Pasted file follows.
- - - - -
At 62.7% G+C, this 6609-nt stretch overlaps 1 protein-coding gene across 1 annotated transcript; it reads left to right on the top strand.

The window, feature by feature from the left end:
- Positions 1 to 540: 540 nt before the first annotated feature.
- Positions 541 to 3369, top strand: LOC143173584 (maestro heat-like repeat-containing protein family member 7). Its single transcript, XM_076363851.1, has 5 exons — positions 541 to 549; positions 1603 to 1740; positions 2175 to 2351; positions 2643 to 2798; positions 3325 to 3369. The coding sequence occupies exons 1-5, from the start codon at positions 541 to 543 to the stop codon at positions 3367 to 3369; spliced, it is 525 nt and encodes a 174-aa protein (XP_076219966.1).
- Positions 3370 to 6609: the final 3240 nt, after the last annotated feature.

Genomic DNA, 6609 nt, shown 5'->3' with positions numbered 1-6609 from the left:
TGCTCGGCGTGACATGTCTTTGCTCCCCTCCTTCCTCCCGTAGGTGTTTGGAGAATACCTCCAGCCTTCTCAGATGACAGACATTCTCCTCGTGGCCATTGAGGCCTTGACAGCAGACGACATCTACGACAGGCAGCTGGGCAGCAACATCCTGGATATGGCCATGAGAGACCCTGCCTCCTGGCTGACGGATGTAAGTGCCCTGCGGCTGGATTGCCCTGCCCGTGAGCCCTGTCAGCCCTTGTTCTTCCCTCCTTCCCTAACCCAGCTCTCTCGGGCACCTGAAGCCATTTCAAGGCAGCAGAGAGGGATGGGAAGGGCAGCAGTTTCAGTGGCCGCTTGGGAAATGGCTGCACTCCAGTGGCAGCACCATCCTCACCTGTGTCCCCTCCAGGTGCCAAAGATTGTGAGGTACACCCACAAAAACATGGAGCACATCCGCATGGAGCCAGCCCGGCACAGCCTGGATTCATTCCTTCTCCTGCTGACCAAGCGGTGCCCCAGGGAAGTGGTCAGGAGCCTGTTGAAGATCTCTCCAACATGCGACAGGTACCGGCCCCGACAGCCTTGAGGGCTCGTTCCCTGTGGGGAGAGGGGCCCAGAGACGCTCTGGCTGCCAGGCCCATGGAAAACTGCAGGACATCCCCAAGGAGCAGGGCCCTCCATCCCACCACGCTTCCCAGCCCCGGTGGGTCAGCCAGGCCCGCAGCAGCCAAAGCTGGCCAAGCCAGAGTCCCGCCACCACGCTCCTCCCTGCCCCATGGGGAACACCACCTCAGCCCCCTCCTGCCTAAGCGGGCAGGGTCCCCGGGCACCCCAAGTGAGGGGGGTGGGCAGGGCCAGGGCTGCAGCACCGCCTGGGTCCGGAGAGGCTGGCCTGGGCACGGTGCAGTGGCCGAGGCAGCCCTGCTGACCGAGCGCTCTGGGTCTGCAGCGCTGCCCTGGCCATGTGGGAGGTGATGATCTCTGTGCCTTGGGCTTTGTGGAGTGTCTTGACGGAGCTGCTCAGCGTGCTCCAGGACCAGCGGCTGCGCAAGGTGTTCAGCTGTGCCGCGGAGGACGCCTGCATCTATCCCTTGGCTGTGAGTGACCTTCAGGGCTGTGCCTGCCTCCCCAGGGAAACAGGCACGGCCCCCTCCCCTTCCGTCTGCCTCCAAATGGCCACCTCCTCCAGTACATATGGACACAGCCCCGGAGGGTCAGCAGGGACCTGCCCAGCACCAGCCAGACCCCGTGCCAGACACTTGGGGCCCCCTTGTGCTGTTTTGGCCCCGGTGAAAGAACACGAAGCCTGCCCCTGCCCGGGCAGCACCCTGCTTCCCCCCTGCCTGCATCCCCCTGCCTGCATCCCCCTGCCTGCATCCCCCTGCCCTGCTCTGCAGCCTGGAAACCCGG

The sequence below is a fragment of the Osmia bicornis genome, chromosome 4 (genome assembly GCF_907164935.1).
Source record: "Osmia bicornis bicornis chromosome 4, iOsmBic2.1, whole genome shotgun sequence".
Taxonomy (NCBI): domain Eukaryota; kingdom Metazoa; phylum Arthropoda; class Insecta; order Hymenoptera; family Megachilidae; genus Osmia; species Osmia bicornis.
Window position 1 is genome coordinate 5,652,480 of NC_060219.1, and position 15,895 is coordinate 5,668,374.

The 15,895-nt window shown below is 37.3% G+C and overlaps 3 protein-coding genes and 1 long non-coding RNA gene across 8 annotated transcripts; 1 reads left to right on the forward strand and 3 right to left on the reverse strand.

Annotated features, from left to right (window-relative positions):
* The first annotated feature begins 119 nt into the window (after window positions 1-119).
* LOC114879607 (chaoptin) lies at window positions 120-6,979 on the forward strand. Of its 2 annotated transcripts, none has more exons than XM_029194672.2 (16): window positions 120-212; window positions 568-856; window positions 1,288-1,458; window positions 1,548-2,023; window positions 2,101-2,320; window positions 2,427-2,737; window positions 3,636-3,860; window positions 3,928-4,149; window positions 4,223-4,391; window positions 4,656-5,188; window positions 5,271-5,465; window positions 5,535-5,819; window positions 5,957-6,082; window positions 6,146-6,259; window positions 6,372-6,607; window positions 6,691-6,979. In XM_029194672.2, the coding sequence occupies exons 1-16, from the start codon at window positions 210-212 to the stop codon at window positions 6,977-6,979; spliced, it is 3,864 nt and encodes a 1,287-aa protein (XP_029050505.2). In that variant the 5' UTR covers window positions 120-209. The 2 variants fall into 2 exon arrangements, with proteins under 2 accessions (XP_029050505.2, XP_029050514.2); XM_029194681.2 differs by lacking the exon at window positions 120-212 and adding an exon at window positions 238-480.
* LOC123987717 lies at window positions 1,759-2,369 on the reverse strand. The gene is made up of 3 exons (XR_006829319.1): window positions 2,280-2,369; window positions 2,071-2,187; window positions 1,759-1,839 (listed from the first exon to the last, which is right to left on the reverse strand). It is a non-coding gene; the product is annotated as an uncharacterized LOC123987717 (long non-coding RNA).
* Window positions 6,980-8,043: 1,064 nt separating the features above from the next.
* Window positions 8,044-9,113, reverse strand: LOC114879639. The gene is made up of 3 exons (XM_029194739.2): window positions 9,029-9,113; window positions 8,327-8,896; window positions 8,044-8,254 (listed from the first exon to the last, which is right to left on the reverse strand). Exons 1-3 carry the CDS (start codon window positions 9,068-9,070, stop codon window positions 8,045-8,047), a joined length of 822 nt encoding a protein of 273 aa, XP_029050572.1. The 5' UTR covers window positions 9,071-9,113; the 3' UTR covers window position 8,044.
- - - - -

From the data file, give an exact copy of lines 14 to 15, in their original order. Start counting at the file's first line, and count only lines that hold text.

* The first annotated feature begins 119 nt into the window (after window positions 1-119).
* LOC114879607 (chaoptin) lies at window positions 120-6,979 on the forward strand. Of its 2 annotated transcripts, none has more exons than XM_029194672.2 (16): window positions 120-212; window positions 568-856; window positions 1,288-1,458; window positions 1,548-2,023; window positions 2,101-2,320; window positions 2,427-2,737; window positions 3,636-3,860; window positions 3,928-4,149; window positions 4,223-4,391; window positions 4,656-5,188; window positions 5,271-5,465; window positions 5,535-5,819; window positions 5,957-6,082; window positions 6,146-6,259; window positions 6,372-6,607; window positions 6,691-6,979. In XM_029194672.2, the coding sequence occupies exons 1-16, from the start codon at window positions 210-212 to the stop codon at window positions 6,977-6,979; spliced, it is 3,864 nt and encodes a 1,287-aa protein (XP_029050505.2). In that variant the 5' UTR covers window positions 120-209. The 2 variants fall into 2 exon arrangements, with proteins under 2 accessions (XP_029050505.2, XP_029050514.2); XM_029194681.2 differs by lacking the exon at window positions 120-212 and adding an exon at window positions 238-480.